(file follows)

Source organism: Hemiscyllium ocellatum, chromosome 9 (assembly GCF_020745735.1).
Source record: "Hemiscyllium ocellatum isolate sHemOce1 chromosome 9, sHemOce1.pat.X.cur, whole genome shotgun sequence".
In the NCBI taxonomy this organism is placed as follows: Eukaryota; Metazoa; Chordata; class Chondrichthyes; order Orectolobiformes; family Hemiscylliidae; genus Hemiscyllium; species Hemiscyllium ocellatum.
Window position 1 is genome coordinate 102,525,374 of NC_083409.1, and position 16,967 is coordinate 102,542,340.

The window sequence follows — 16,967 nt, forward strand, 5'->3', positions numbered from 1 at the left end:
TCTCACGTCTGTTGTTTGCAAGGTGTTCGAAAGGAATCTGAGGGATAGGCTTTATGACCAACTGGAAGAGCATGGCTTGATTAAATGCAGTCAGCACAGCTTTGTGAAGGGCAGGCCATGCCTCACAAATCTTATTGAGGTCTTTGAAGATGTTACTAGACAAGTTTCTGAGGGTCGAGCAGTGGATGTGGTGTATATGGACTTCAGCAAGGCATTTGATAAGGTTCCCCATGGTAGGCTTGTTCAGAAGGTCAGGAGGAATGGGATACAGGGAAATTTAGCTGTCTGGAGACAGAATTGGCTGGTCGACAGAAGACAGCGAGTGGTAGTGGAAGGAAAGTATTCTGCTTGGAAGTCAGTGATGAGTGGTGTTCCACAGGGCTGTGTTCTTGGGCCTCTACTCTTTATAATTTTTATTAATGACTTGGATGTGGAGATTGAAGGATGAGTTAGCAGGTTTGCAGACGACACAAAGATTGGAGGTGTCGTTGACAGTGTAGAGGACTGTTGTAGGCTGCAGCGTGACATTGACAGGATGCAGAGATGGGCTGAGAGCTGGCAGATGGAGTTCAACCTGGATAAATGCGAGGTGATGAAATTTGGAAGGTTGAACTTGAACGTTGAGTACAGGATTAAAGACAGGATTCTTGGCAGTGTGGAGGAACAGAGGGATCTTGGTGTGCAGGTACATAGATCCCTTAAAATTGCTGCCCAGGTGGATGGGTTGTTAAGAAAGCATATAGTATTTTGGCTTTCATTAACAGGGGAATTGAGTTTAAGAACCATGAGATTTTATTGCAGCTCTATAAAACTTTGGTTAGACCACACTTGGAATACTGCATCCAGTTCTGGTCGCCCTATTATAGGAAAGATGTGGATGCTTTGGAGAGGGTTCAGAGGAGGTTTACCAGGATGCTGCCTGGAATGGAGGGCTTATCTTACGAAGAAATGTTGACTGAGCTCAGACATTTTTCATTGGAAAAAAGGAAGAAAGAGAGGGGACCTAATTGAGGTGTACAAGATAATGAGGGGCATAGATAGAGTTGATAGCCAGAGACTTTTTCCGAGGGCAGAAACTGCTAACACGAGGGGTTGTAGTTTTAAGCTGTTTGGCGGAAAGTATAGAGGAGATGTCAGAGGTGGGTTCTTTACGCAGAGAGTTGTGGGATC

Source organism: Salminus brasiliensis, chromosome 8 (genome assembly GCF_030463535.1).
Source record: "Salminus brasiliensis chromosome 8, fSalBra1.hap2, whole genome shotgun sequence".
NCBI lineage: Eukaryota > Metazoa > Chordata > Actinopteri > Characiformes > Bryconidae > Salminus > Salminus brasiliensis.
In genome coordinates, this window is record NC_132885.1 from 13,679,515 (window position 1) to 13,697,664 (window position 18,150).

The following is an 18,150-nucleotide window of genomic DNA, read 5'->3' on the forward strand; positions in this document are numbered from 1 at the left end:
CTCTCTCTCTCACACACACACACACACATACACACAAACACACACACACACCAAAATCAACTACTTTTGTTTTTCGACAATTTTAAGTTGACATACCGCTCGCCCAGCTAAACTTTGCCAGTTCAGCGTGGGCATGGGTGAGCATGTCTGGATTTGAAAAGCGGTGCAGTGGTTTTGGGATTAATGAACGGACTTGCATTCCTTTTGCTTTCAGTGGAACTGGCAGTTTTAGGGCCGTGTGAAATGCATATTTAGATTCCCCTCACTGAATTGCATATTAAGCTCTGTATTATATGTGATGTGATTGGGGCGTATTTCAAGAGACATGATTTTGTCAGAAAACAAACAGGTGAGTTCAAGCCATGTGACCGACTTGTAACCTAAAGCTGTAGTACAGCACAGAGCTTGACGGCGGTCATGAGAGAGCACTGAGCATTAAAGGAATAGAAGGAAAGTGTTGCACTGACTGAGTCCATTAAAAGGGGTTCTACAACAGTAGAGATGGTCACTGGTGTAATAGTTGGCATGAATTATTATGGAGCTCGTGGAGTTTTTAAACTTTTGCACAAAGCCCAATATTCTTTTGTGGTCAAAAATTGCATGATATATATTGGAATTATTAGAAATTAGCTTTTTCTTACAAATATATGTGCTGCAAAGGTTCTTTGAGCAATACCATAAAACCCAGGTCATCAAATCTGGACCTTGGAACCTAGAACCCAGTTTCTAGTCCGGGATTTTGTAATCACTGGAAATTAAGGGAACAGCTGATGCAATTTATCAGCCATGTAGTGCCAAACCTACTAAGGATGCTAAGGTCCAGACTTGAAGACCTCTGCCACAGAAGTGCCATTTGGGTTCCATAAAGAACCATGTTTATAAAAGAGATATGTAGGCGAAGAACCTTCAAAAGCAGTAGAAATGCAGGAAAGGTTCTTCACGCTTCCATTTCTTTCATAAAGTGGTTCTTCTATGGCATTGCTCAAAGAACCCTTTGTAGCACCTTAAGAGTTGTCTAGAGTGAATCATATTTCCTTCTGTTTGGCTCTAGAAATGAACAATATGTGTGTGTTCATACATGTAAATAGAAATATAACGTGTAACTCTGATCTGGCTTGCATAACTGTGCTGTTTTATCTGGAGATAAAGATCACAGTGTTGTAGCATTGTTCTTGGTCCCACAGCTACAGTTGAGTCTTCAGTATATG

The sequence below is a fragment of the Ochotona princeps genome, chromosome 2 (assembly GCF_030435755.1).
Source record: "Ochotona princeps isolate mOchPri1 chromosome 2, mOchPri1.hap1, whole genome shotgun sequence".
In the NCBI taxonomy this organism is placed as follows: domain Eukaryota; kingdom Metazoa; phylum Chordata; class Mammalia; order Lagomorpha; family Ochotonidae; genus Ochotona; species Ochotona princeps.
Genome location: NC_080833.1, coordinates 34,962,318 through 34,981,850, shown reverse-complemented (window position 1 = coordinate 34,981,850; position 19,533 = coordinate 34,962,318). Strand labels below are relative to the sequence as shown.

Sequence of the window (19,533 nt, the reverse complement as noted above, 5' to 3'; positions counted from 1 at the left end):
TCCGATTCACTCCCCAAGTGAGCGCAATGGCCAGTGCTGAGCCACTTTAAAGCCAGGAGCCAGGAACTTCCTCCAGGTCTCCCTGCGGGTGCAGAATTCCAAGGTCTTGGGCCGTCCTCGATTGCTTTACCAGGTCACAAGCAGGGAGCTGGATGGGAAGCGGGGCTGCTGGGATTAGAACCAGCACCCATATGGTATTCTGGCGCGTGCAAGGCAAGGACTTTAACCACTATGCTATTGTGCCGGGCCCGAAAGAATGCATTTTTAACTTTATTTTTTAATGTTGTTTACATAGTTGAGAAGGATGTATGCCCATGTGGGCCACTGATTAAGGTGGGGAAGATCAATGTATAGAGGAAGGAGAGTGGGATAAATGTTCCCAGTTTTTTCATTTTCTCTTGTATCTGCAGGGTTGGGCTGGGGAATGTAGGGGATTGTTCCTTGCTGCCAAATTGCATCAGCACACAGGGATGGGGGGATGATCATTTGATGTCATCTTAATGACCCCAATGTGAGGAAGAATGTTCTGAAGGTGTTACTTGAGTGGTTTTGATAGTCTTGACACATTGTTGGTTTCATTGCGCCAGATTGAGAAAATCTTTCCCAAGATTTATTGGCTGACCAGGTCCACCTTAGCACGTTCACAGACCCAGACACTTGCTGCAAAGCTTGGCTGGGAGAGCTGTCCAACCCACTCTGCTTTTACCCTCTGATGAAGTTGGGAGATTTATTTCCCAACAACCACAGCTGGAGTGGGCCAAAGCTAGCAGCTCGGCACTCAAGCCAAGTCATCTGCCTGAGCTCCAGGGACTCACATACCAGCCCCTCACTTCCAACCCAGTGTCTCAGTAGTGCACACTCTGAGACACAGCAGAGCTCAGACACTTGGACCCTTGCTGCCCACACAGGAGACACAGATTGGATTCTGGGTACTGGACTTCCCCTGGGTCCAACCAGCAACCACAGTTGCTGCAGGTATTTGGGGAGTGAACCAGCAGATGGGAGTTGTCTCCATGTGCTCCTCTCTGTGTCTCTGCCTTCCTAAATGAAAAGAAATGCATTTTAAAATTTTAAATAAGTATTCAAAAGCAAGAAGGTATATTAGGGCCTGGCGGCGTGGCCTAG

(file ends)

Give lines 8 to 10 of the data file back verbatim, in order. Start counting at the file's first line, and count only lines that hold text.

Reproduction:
Source record: "Salminus brasiliensis chromosome 8, fSalBra1.hap2, whole genome shotgun sequence".
NCBI lineage: Eukaryota > Metazoa > Chordata > Actinopteri > Characiformes > Bryconidae > Salminus > Salminus brasiliensis.
In genome coordinates, this window is record NC_132885.1 from 13,679,515 (window position 1) to 13,697,664 (window position 18,150).